She will say yes and you will get married in a small ceremony with only Teddy, Ranger, your parents, and Doc there for you. It will be one of the happiest days of your life and you will cry when you see that Jasmine looks even more beautiful than you ever could have imagined in a wedding dress. You will kiss her with sticky tears on your face and she will wipe them off and kiss you back.

She will call you her puppy dog, and it will make you the happiest you have ever been.

When you are thirty-one, Jasmine will tell you she wants children with you. You will tell her you want the same thing, but that you had a vasectomy when you were eighteen, and that it’s too late now to reverse it. She will bite her lip and ask if Teddy could donate sperm. She will point out it’s your DNA too, since you’re identical. You will think about it at night and you will hold Jasmine close and wonder what the best thing is.

When you are still thirty-one, Teddy will approach you and Jasmine and ask if Jasmine would be willing to be a surrogate for him and Brian. They explain that they have always wanted a child, a daughter especially, and that they would like to have a surrogate in the family. You and Jasmine will look at each other and you will realize this is the best thing for everyone. The only problem is the matter of who would get the child. They will agree to two pregnancies, where you will get the child from the first pregnancy and they will get the child from the second.

When you are thirty-two, Jasmine will get pregnant through artificial insemination with Baxter or Teddy’s sperm—whichever one isn’t you. You will all eagerly await the first ultrasound and you will learn it is twins and Teddy will be so happy for you two. You will think about what your father said when you were fifteen and you will tell him it looks like Teddy got a girl pregnant after all.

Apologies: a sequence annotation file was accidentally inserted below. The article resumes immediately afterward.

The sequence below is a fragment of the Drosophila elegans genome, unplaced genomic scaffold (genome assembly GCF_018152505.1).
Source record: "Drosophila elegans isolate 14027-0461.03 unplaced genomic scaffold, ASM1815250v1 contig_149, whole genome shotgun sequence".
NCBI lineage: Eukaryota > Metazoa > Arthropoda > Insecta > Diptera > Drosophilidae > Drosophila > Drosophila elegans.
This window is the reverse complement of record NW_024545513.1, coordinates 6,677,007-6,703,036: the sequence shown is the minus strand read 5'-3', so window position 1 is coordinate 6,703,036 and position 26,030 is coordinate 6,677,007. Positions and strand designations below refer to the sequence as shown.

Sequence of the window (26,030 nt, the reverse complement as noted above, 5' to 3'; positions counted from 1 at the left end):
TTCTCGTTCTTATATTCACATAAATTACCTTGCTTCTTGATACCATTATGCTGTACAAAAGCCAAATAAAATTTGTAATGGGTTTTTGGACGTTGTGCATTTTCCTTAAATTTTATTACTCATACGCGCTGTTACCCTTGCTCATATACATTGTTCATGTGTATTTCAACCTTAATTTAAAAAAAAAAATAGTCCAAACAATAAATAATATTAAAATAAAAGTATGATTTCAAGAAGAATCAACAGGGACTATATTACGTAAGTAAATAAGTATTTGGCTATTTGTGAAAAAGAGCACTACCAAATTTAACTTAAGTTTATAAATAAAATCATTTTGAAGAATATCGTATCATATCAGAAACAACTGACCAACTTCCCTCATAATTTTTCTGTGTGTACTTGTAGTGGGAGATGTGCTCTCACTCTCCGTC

A few months into the pregnancy, you will learn how hard it is for Jasmine. The doctors will recommend terminating the pregnancy but after talking it over with Jasmine, you decide to go through with it. You will explain to Teddy that Jasmine’s body cannot go through this again and you will apologize profusely for letting him down. Teddy will pat your shoulder and thank you for doing everything you could.

At one of the ultrasounds, you will learn it is a boy and a girl. You and Jasmine will rejoice. Secretly you’ve both always wanted a son. One night Jasmine will turn to you and will confide in you that she doesn’t think she could handle two children. She will tell you she is scared, and she will tell you that she made a promise to Teddy to give him a child. She will tell you she thinks you two should realize this is the last shot, and that she wants to give one of the twins to Teddy.

You and Teddy will talk. You will tell him that you want the kids to be close to each other like you and he were as kids. You will tell him that you want them to know they are twins. You will tell him you want him to have a child. He will thank you.

When you are thirty-three, Jasmine will give birth to a boy and a girl with beautiful blond hair and you will love them both so much and you will promise to love them no matter if they get sick or are gay or get pregnant too young or use drugs too often. You will hold them close for a minute before Teddy becomes a father. When you are holding your newborn son, you will ask Teddy what he will name his newborn daughter and he will say Cat, because that is not a dog name. He will ask you what you are naming your newborn son and you will say Max because that is not a dog name either.

El J Ayala is a junior at Purchase College. She enjoys creative writing, knitting scarves, and rewatching Malcolm in the Middle. When she is not at school, she can often be found at home in White Plains, rapping to Will Smith’s biggest singles and curling up with her two cats, Cole and Nadja. She is the first person in her family to have more than thirty tattoos and enjoys fantasizing about people calling her punk.